The ‘Greedy Jew’ Is Alive and Well!

Some of history’s oldest canards are against the Jews. One of these, that we can find towards the top of the list, is the myth of the “Greedy Jew.” During the Middle Ages, Christians were allowed to borrow money ONLY from Jews, who in turn would collect the money back with interest. Various European monarchs started taxing the Jewish moneylenders on their profit. Taxes kept increasing, so the Jewish moneylenders had to keep pace and increase their interest rates. The process went on for a while and gave birth to the myth of the “greedy Jew.” Some Jewish moneylenders did raise their rates too high trying to take advantage of needy Christians, but they were not in the majority and ended up with a poor reputation in both the Christian and Jewish communities. These few happened to be greedy first and Jewish second. By the end of the 13th century, Jews had been expelled from France, England, and most of Germany, mostly because of issues in money lending.

Amazingly and shamefully, the myth of the greedy Jew has survived into the modern age. It is pervasive across generations and cultures. The Jews are repeatedly accused of trying to take over the world, owning the banks and financing political moves to Israel’s advantage, as we have recently seen in the anti-Semitic diatribes dispensed by newly elected Democrat Congresswoman from Minnesota, Ilhan Omar.

To understand the extent of the “Greedy Jew” canard, we must look at a recent incident that took place in Aalst, Belgium during a yearly street carnival dating back to the Middle Ages. It includes parading floats with music on various themes. This year’s float from the group Vismooi’ln was titled “Sabbath Year 2019,” which according to the builders of the float was decided based on the fact that they might have to take a break from the Carnival in 2020 because of its rising cost. What followed was outrageously anti-Semitic.

The front of the float included two giant caricatures of orthodox Jews with streimels (Jewish fur hats) on their heads, side curls and long beards. The facial features included mean looks and large crooked noses (another anti-Semitic stereotype.) Adding insult to injury, the two giant puppets were standing, surrounded by bags of money at their feet and money coming out of their coat pockets (yet another anti-Semitic stereotype.) There were also over a dozen people dressed up as Orthodox Jews, gyrating on the second float with a very apparent lack of respect.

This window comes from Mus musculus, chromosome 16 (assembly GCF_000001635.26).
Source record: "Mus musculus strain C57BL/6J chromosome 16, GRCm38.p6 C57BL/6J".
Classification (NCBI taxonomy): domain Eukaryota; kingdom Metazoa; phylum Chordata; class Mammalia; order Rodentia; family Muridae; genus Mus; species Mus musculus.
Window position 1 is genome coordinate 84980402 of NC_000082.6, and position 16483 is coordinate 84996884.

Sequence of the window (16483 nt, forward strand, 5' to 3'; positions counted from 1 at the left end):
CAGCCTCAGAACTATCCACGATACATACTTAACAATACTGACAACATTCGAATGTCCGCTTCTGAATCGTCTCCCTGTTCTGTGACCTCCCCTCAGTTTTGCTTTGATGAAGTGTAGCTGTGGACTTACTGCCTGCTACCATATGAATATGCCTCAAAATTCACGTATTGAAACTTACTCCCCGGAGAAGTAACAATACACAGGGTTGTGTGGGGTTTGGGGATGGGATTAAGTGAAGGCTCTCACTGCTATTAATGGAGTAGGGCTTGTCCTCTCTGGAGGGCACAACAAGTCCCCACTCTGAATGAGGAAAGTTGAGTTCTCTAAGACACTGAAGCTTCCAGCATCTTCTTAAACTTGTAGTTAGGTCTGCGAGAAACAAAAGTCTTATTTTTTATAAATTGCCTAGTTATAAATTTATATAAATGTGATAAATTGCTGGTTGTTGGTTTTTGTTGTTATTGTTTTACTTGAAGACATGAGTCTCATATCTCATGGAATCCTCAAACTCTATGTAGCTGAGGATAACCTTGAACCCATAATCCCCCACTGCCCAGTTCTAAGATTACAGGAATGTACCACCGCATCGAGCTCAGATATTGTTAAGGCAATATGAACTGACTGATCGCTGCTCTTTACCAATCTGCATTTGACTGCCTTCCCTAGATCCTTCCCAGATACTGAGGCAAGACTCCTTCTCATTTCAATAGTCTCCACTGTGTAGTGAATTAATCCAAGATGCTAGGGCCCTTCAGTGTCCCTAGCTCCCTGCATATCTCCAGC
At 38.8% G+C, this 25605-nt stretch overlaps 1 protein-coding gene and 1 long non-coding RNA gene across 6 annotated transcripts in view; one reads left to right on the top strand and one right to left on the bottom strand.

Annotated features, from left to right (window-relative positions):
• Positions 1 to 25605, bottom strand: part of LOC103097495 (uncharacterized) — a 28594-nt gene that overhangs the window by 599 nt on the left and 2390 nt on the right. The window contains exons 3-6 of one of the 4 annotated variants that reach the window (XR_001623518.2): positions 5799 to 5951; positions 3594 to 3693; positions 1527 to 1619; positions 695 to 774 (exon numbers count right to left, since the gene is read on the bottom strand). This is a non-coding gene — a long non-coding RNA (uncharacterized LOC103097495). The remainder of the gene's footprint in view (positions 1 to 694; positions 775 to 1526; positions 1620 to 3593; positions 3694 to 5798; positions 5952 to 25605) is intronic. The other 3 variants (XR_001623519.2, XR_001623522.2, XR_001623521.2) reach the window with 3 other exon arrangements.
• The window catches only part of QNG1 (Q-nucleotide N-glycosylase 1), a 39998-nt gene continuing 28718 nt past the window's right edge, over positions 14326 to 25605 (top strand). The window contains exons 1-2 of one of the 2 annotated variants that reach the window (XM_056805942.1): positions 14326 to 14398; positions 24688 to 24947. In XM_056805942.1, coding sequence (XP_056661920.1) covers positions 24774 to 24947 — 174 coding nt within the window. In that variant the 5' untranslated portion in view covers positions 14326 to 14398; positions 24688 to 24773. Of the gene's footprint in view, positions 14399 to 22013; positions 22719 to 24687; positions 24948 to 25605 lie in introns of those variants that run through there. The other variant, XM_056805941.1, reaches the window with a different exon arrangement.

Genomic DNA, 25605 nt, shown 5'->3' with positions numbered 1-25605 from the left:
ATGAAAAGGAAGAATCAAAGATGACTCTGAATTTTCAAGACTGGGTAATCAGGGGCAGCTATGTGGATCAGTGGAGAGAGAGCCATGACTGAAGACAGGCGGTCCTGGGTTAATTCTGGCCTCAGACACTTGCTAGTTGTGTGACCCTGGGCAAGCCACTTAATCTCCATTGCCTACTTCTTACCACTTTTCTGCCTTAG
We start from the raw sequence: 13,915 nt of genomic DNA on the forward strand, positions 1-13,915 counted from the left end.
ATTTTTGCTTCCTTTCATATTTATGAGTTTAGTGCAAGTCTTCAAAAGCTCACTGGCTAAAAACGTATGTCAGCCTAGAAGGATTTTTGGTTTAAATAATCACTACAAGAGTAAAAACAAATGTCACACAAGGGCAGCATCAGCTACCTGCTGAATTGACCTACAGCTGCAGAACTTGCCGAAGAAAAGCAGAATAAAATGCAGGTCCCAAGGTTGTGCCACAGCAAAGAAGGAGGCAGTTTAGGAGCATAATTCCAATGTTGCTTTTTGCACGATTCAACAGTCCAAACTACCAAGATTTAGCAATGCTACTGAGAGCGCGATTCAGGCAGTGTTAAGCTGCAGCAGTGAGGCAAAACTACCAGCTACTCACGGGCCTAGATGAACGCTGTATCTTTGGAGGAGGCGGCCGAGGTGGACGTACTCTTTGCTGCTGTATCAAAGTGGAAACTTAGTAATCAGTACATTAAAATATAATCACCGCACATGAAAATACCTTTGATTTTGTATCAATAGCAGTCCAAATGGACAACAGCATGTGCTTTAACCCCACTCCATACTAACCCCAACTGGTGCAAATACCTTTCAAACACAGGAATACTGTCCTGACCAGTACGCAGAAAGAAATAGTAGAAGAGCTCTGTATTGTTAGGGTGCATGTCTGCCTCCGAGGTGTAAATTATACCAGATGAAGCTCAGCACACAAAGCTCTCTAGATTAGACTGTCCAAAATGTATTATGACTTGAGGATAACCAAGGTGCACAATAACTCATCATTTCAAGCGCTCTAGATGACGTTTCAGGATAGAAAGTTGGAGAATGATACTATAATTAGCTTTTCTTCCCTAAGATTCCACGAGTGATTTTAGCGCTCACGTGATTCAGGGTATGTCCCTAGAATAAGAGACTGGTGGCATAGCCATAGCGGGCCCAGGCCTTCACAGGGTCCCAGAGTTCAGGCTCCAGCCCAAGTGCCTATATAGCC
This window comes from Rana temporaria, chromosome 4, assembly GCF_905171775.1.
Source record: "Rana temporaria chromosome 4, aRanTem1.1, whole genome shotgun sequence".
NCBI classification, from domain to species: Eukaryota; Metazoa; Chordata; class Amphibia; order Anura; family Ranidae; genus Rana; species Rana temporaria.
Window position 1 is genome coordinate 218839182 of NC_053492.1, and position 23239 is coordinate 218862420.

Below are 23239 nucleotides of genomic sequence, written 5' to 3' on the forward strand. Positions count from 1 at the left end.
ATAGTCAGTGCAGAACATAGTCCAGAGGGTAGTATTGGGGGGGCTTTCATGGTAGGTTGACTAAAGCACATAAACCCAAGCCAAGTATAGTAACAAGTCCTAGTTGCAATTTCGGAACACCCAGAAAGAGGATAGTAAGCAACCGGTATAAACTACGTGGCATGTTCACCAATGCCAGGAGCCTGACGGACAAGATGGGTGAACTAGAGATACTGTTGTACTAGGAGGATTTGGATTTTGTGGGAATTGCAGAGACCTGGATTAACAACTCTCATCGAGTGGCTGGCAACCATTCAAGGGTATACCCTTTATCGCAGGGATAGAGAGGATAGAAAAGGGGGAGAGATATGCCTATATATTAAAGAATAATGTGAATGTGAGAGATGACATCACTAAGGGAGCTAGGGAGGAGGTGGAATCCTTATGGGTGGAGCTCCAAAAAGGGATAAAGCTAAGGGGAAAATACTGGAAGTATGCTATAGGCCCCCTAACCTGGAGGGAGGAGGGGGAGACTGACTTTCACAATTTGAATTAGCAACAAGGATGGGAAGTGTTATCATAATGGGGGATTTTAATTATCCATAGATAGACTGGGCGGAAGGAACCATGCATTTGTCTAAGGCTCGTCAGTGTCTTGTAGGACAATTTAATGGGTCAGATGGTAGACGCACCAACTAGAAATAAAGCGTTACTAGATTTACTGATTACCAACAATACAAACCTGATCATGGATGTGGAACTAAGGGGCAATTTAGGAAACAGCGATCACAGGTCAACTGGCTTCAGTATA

We are seeing anti-Semitism becoming institutionalized in Europe as it has been in the Middle East for quite a while now. There are good reasons to believe that the virus of Jew hatred will also continue to spread further into America. The Belgium carnival raises several questions:
• What went through the mind of the people who came up with the theme for that float? What was their motive, and how can they possibly say that anti-Semitism wasn’t even on their radar?
• Why would people want to join that float, dress as caricatures of orthodox Jews, dance and sing and humiliate the Jewish community? What is the fun in that, unless you want to target a specific group?
• How could people on the streets take part in the celebration and laugh at the whole float?

What troubles me even more, is the fact that in 2010, the Aalst Carnival became part of the UNESCO Representative List of the Intangible Cultural Heritage of Humanity. UNESCO proudly claims that “constantly recreated by new generations, the ancient carnival’s collective laughter and slightly subversive atmosphere celebrate the unity of Aalst.” That they would consider this year’s float only “slightly subversive” says a lot. Does it also mean that Aalst unites in an anti-Semitic approach?  UNESCO did condemn that particular float, yet if they have any shreds of integrity left, they should remove the carnival from their list immediately, but why would they, when they also list the Temple Mount in Jerusalem as a Muslim holy site with no Jewish connection?  Ethically speaking, UNESCO should have removed the carnival in 2013 after a float was done in the image of a German cattle car with Jews and had people dressed as Nazi SS officers walking on both sides of the train.

Once again, and this time around the world, the bystanders are quickly becoming co-perpetrators in a myriad of anti-Semitic acts because, in 2019, anti-Semitism has become the new normal. Please join me in speaking up and educating. Let us all be the abnormal ones!

About the Author
Olivier was born in Paris, France in 1959 to a Jewish family whose mother had escaped and survived the Holocaust. He has a background in Fine Arts and Graphic Design from Paris. Moved to the United States in 1985 after getting married. Olivier settled on the West coast with his wife where both of their children were born. He joined Chosen People Ministries in 1997 where he currently serves as the Northwest Regional Director as well as Vice-President of the "Berger d'Israël" association in France. Olivier is the author of two books on anti-Semitism available at www.newantisemitism.com.
Related Topics
Related Posts
Comments